Sunday, February 10, 2019

Kansas City Style Spareribs

One caveat at the outset of this post ... this is the very first time that I have smoked ribs of any kind.  While there are quite a few Savage Boleks BBQ posts, none of them involve the smoking of pork ribs.  Beef ribs, yes (already marked that off my list).  Pork ribs, no.  No baby back ribs.  No spare ribs.  Until now.  I am going to smoke some spareribs, and, do a little experimentation with the cooking method along the way. 

A friend from Kansas City bought me a pack of rubs and sauces from Gates BBQ, one of the legends of barbecue in the City of Fountains. (Let me just say, I am very thankful for the gift.) Those rubs and sauces got me to research and learn about the Kansas City style of barbecue.  If one had to write one sentence to describe KC BBQ, and be incredibly general about it, one could write (as one did in Wikipedia): the meat is "rubbed with spices, slow smoked over a variety of woods, and served with a thick, tomato-based sauce."  

There are over 100 barbecue restaurants in the Kansas City area; and, many of them are well known.  There is Arthur Bryant's BBQ, whose namesake stakes the claim of the "most renown barbequer in history."  There is only one Arthur Bryants, which has stood at the corner of 18th & Brooklyn for as long as anyone can remember.  Then there is B.B. Lawnside's BBQ, a barbecue joint that may not have been around as long as Arthur Bryant's, but it still has developed its own lore.  And, there is Gates BBQ, which my friend swears is the best in Kansas City.

I did a little research into Gates BBQ and found that there are many others who think very highly about Gates' barbecue.  One writer noted, when discussing Gates' ribs:

The ribs are excellent, and like another of my favorites covered in this column, the Salt Like outside of Austin, they employ a less common hybrid method where they are slightly seared close to the live fire then moved away and slow smoked in a more traditional fashion.  Most ribs are overcooked and too tender or mushy, but these are perfect consistency, tender but with enough bite so it doesn't fall apart, and very flavorful. 

The use of dry rub is minimal by Kansas City standards, with more reliance on Gates' line of proprietary sauces, which you add at your discretion.  The sauces come in varying degrees of heat, but all are tomato and vinegar based, tasty and delicious and not as cloying or sweet as common supermarket sauces. The popularity of the sauces has in large part been responsible [for] the growth and success of Gates, and they are now widely available in bottles nationwide. 

With reviews like that, there was no choice to be made.  I would try to smoke my first spare ribs in the Gates style.  The only problem that I have is that I don't have the Gates' recipe.  Instead, I have to work from the above quote: slightly seared close to the live fire then moved away and slow smoked in the traditional fashion. The smoke would be between 225 degrees and 275 degrees Fahrenheit, but I started the smoker out at a higher temperature, between 300 to 325 degrees.  I placed the ribs on the smoker without the liquid bowl, which made it a direct cook.  I closed off the air vents to help bring the temperature down as slight sear took place.  After about 15 minutes (I did not want to go too long), I put the liquid bowl back in and got the temperature down to about 275 and proceeded to smoke "in the traditional fashion."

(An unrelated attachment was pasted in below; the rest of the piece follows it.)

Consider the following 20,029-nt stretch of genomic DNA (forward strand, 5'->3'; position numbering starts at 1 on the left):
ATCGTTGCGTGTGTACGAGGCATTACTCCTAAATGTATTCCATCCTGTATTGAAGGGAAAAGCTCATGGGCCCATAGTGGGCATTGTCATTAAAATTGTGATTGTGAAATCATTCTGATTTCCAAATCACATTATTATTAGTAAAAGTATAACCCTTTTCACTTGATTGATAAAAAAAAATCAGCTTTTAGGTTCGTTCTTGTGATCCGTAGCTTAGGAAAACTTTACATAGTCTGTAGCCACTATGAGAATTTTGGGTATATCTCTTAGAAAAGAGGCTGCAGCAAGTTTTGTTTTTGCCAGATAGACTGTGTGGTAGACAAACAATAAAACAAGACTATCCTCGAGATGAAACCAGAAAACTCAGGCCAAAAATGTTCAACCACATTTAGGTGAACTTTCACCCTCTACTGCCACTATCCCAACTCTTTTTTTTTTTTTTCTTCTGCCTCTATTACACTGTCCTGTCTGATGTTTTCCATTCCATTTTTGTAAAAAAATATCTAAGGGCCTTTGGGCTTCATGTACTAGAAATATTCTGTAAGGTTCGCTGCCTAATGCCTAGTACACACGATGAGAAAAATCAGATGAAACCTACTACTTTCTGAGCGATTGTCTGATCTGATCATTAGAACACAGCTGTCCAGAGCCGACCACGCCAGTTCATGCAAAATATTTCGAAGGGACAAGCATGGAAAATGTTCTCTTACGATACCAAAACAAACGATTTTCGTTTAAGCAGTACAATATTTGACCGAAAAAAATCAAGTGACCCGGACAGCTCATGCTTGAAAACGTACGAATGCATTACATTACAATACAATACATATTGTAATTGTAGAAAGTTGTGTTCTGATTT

From what I tell, when it came to the wood, it appears that, just with the meat, a variety of wood can be used in K.C. barbecue.  I decided to use hickory wood, but apple wood could work just as well.

With everything in place, I made my first barbecue ribs.  The experiment was basically a success.  To be truthful, the ribs were slightly overcooked, as some of the bones came right out during the slicing of the ribs.  The thing with ribs is that thermometers really don't work well during the smoking process.  There is simply not enough meat and too many bones for them to work.  It takes practice to know when the ribs are done.  I guess that I need more practice and that is something that I will happily undertake.

Recipe adapted from many, including one by Tuffy Stone,
available on Saveur, and Aaron Franklin's Franklin's Barbecue, pp. 161-68
Serves 2

1 rack St. Louis-style spareribs (about 3 pounds)
1 cup of barbecue rub (Gates Spicy Rub)
1 1/2 cups of apple juice
1/2 cup apple cider vinegar
1 cup of barbecue sauce (Gates Extra Spicy)
Chunks of hickory wood

1.  Prepare the ribs.  Trim the excess fat off of the ribs and remove the membrane off of the bone side of the ribs.  Sprinkle the rub over the ribs so that the meat is covered evenly on both sides and along the edges.

2.  Smoke the ribs.  Start the smoker at about 300 to 325 degrees Fahrenheit.  Place the ribs on the smoker, meat side up and cook over the direct coals for about 15 minutes.  After that, remove the ribs from the smoker, add the liquid bowl and return the ribs to the smoker.  Add the hickory wood to create the smoke.  Get the temperature down to between 225 degrees to 275 degrees Fahrenheit and cook the ribs for 3 hours, spritzing or mopping the ribs with the combination of apple juice and apple cider vinegar once every 30 minutes.

3.  Wrap the ribs.  Remove the ribs from the grill and transfer to two sheets of foil.  Cover the ribs with 1/2 cup of the barbecue sauce. Place the ribs meat side up and close the foil.  Return to the smoker for 2 hours

4.  Finish the ribs.  Uncover the ribs and discard the foil.  Return the ribs to the grill and cook ,basting with sauce after 30 minutes, until the tip of a small knife slips easily in and out of the meat for abut 1 hour.    Remove the ribs and let them rest for 15 to 30 minutes.


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